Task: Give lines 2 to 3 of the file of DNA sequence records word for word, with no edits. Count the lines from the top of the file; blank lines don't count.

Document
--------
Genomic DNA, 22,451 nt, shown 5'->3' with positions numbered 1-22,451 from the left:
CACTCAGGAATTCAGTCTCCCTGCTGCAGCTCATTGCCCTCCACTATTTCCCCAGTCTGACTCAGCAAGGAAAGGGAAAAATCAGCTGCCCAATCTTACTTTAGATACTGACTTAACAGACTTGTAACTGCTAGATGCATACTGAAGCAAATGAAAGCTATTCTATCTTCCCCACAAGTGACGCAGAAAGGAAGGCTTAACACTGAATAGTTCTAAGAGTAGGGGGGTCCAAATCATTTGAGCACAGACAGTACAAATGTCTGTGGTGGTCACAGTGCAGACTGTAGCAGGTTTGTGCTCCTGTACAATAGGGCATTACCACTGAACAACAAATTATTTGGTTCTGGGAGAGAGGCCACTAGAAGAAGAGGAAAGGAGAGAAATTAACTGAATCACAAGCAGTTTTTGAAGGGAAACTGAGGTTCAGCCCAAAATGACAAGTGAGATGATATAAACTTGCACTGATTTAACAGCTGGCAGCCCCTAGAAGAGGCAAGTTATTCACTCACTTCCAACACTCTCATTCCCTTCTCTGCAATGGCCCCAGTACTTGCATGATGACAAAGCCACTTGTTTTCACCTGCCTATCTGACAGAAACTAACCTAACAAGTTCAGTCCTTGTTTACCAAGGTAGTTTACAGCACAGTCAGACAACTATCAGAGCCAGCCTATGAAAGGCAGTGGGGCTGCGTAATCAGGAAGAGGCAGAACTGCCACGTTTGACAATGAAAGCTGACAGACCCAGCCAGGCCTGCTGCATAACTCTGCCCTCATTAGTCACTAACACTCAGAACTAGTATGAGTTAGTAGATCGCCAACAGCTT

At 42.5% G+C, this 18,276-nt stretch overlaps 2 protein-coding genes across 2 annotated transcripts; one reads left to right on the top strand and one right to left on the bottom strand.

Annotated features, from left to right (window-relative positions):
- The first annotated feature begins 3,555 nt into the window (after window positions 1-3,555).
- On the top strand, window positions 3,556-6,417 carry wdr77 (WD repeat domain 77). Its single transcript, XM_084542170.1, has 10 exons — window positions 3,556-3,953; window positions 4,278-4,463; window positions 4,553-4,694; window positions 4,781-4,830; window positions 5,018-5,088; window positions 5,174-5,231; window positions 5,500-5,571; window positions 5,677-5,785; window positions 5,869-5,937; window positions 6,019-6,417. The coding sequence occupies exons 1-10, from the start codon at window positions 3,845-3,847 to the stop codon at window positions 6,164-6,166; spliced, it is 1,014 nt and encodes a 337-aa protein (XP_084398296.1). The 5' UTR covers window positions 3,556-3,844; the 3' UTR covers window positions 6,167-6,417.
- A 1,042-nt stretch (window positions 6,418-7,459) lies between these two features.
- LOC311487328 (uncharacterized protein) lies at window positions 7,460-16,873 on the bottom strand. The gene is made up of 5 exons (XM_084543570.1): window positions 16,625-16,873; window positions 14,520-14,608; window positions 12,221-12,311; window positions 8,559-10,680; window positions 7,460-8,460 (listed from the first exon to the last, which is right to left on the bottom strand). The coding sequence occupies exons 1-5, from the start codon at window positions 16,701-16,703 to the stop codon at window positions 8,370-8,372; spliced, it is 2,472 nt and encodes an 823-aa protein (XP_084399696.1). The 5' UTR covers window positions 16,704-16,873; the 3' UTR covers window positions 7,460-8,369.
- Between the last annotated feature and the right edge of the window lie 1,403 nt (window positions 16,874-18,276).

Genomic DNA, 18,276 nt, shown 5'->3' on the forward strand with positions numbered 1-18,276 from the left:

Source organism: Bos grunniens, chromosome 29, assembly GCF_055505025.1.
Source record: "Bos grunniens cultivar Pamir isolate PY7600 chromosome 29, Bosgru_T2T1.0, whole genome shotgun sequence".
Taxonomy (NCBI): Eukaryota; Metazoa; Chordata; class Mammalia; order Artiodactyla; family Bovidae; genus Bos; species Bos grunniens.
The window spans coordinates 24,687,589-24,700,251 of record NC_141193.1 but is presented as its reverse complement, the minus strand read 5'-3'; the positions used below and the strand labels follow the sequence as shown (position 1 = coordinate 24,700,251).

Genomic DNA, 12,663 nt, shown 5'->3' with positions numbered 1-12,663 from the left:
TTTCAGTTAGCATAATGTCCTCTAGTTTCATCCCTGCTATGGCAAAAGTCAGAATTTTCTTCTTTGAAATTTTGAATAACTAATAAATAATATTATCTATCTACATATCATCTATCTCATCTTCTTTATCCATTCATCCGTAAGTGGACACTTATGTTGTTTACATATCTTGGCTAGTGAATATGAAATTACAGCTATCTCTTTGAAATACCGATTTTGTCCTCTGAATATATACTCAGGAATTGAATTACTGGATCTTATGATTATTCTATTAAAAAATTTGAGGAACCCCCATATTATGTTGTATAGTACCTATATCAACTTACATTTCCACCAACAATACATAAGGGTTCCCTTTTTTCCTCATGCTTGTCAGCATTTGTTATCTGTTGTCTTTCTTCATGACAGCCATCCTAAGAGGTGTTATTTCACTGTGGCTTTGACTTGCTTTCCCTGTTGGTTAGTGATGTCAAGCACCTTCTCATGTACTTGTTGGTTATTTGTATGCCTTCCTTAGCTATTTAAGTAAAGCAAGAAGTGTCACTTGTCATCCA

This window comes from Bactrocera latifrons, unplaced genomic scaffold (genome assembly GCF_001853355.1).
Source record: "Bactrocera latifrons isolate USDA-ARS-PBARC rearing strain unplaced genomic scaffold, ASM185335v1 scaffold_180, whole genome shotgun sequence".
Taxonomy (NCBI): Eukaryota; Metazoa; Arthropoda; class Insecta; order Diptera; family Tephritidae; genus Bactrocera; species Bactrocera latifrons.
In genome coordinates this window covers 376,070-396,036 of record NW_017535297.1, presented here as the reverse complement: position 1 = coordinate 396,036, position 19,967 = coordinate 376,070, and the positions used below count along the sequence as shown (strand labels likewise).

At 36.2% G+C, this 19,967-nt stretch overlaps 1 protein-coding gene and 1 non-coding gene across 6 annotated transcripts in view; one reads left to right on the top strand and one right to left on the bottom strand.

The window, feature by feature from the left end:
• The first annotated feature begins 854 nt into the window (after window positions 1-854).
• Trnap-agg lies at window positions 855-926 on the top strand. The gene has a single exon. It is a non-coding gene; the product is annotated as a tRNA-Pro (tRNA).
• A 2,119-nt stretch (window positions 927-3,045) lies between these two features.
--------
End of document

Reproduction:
CACTCAGGAATTCAGTCTCCCTGCTGCAGCTCATTGCCCTCCACTATTTCCCCAGTCTGACTCAGCAAGGAAAGGGAAAAATCAGCTGCCCAATCTTACTTTAGATACTGACTTAACAGACTTGTAACTGCTAGATGCATACTGAAGCAAATGAAAGCTATTCTATCTTCCCCACAAGTGACGCAGAAAGGAAGGCTTAACACTGAATAGTTCTAAGAGTAGGGGGGTCCAAATCATTTGAGCACAGACAGTACAAATGTCTGTGGTGGTCACAGTGCAGACTGTAGCAGGTTTGTGCTCCTGTACAATAGGGCATTACCACTGAACAACAAATTATTTGGTTCTGGGAGAGAGGCCACTAGAAGAAGAGGAAAGGAGAGAAATTAACTGAATCACAAGCAGTTTTTGAAGGGAAACTGAGGTTCAGCCCAAAATGACAAGTGAGATGATATAAACTTGCACTGATTTAACAGCTGGCAGCCCCTAGAAGAGGCAAGTTATTCACTCACTTCCAACACTCTCATTCCCTTCTCTGCAATGGCCCCAGTACTTGCATGATGACAAAGCCACTTGTTTTCACCTGCCTATCTGACAGAAACTAACCTAACAAGTTCAGTCCTTGTTTACCAAGGTAGTTTACAGCACAGTCAGACAACTATCAGAGCCAGCCTATGAAAGGCAGTGGGGCTGCGTAATCAGGAAGAGGCAGAACTGCCACGTTTGACAATGAAAGCTGACAGACCCAGCCAGGCCTGCTGCATAACTCTGCCCTCATTAGTCACTAACACTCAGAACTAGTATGAGTTAGTAGATCGCCAACAGCTT

At 42.5% G+C, this 18,276-nt stretch overlaps 2 protein-coding genes across 2 annotated transcripts; one reads left to right on the top strand and one right to left on the bottom strand.